JB: Well, this is an important trend away from these permissionless systems to the more permissioned approach. And there could be a lot of different variations, whether it’s proof-of-stake…you know, Ripple is an example of a centralized, permissioned approach — and I would say that is really where the focus will be.

But whether or not there’s a way to solve the crime problem and still be decentralized, I just don’t see that because I think the whole point is that we need to have, essentially, a centralized entity that people put their trust in, who is now extending their trust to the participants in the infrastructure to the miners.

And without that, we are just allowing criminals in. And this has happened over the years with various approaches, right? This is nothing new.

Crypto and crime

OC: In the research that you’ve done, you see that the criminal involvement is increasing?

JB: The criminal involvement in cryptocurrency was one of the original reasons why cryptocurrency took off, so it’s one of the reasons why Bitcoin became as popular as it did in the earlier days.

And now, it’s only continuing to expand. I mentioned in my panel this morning that in 2017, the most active form of hacking of big business was ransomware. Ransomware is only practical when you can pay the ransoms in some sort of cryptocurrency. Before cryptocurrency, there was no ransomware, it just wasn’t feasible. So, cryptocurrency now gave the criminals a way to conduct ransomware.

That was 2017. Ransomware is no longer the most popular. In 2018, the most popular is cryptojacking — or illicit crypto mining — where the hacker puts crypto mining software either in a browser, but increasingly on servers, both in enterprise centers and cloud environments that essentially sucks up electricity and pays the criminal in some sort of cryptocurrency.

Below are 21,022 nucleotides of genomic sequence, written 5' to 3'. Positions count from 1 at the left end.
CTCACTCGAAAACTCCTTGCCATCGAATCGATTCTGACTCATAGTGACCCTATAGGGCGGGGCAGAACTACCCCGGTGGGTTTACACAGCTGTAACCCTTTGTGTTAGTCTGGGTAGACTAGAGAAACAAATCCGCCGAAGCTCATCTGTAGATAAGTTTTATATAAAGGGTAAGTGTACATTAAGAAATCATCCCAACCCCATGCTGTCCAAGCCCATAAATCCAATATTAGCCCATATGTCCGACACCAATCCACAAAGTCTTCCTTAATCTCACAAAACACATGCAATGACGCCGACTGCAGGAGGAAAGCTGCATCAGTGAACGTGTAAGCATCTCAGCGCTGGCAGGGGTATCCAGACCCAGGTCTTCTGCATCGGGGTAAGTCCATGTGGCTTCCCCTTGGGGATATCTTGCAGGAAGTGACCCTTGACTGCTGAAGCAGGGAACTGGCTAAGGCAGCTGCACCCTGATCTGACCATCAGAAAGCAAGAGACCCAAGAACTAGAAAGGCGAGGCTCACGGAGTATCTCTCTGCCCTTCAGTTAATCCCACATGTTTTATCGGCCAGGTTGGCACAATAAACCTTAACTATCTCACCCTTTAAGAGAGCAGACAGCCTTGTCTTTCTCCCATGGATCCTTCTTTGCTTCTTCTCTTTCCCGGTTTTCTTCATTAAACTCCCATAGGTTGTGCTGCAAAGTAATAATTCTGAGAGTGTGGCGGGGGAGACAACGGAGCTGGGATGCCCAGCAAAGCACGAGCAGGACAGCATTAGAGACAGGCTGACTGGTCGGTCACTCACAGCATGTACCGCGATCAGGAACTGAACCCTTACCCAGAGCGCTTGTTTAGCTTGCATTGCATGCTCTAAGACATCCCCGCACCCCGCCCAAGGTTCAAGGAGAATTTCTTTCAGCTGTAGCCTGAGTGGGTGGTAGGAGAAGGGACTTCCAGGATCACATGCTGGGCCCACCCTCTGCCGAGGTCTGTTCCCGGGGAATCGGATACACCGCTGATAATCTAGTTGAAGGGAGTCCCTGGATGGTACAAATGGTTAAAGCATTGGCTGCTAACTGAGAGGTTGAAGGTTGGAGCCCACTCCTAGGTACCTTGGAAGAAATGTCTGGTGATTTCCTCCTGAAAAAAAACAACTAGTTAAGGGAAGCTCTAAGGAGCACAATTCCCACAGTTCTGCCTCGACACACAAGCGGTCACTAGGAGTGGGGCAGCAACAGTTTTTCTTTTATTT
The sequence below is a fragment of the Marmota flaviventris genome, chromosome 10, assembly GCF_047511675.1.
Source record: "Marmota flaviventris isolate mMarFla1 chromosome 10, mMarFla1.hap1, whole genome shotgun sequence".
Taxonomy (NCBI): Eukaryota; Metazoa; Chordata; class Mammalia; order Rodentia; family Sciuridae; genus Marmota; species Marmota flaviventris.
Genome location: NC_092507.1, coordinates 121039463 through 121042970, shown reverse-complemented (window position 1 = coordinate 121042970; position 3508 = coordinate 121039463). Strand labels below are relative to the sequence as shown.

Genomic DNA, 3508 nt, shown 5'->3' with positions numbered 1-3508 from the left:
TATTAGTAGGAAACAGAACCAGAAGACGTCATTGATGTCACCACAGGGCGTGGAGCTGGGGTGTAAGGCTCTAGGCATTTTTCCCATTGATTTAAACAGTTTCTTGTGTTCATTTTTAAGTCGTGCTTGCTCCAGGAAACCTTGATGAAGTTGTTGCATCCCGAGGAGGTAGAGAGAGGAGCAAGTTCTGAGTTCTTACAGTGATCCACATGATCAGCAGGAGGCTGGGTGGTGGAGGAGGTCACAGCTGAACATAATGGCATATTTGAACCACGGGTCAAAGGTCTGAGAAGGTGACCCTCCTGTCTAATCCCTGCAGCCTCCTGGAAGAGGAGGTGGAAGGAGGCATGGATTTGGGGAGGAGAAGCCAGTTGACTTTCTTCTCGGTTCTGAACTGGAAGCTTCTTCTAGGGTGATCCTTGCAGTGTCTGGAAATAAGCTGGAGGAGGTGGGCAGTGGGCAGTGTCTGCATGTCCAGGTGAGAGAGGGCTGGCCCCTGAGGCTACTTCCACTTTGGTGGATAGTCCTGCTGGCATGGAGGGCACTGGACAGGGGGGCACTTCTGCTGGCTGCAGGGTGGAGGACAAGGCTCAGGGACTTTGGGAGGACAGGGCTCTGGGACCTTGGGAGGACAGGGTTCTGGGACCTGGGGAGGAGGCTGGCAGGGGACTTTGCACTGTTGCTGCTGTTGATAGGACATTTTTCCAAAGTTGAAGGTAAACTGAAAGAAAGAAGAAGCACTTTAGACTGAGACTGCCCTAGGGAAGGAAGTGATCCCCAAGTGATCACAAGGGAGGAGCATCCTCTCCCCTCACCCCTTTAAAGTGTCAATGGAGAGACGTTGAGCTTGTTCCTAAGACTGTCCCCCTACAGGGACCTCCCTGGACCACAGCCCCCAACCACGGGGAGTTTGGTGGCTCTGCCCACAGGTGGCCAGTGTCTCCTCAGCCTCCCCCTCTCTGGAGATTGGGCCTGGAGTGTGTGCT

This is now the most popular, the most predominant way of hacking a big company.

So essentially, what cryptocurrency has become is not only a way for criminals to get into the mining, but it’s a way to conduct criminal transactions, it’s a way to conduct hacking.

If you look at the dark web, the whole economic context for the dark web is cryptocurrency. The dark web wasn’t really practical — because there was no good way of exchanging funds — until cryptocurrency came along.

OC: But one of the arguments that people make is that crime-related transactions are not the majority of the transactions happening with cryptocurrency.

There’s always going to be crime, so why would you fight the medium of exchange — cash, crypto, whatever it is — rather than looking for other ways to prevent or prosecute crime?

JB: Well, criminals have been using cash since the invention of cash, obviously. But that’s actually a false comparison. You’re saying, “Well, because criminals can use cash, we shouldn’t worry about criminals using cryptocurrency.”

It’s like saying, “Well, if I get stopped for speeding, my argument to the cop should be that other people are speeding,” or, “Other people were going faster than I was.” No cop is going to let you off of a ticket because you said that somebody else has committed a crime. That is not a justification for a crime.

OC: But here’s the comparison. Why can the car go faster than the speed limit? Why don’t they just make cars that can’t go faster than a certain speed?